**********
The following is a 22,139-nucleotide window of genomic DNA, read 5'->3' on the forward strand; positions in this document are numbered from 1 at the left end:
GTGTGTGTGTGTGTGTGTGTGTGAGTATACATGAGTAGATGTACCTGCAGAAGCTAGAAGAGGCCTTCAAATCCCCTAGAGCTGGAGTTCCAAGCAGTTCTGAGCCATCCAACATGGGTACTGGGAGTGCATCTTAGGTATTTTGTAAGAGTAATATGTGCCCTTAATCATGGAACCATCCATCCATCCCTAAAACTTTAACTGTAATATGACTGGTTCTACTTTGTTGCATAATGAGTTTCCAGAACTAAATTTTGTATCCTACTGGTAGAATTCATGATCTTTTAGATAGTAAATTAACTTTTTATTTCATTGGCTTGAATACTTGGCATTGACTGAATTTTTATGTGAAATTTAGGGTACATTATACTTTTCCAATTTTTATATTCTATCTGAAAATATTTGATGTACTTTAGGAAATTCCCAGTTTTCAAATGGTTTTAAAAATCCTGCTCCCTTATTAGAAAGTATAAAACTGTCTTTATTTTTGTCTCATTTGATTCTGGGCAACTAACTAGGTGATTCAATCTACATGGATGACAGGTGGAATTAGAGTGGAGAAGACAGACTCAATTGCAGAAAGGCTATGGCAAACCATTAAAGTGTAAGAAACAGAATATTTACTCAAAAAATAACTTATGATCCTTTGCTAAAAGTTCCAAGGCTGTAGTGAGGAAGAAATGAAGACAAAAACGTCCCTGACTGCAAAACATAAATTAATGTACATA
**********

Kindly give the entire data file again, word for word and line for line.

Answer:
The following is a 22,139-nucleotide window of genomic DNA, read 5'->3' on the forward strand; positions in this document are numbered from 1 at the left end:
GTGTGTGTGTGTGTGTGTGTGTGAGTATACATGAGTAGATGTACCTGCAGAAGCTAGAAGAGGCCTTCAAATCCCCTAGAGCTGGAGTTCCAAGCAGTTCTGAGCCATCCAACATGGGTACTGGGAGTGCATCTTAGGTATTTTGTAAGAGTAATATGTGCCCTTAATCATGGAACCATCCATCCATCCCTAAAACTTTAACTGTAATATGACTGGTTCTACTTTGTTGCATAATGAGTTTCCAGAACTAAATTTTGTATCCTACTGGTAGAATTCATGATCTTTTAGATAGTAAATTAACTTTTTATTTCATTGGCTTGAATACTTGGCATTGACTGAATTTTTATGTGAAATTTAGGGTACATTATACTTTTCCAATTTTTATATTCTATCTGAAAATATTTGATGTACTTTAGGAAATTCCCAGTTTTCAAATGGTTTTAAAAATCCTGCTCCCTTATTAGAAAGTATAAAACTGTCTTTATTTTTGTCTCATTTGATTCTGGGCAACTAACTAGGTGATTCAATCTACATGGATGACAGGTGGAATTAGAGTGGAGAAGACAGACTCAATTGCAGAAAGGCTATGGCAAACCATTAAAGTGTAAGAAACAGAATATTTACTCAAAAAATAACTTATGATCCTTTGCTAAAAGTTCCAAGGCTGTAGTGAGGAAGAAATGAAGACAAAAACGTCCCTGACTGCAAAACATAAATTAATGTACATA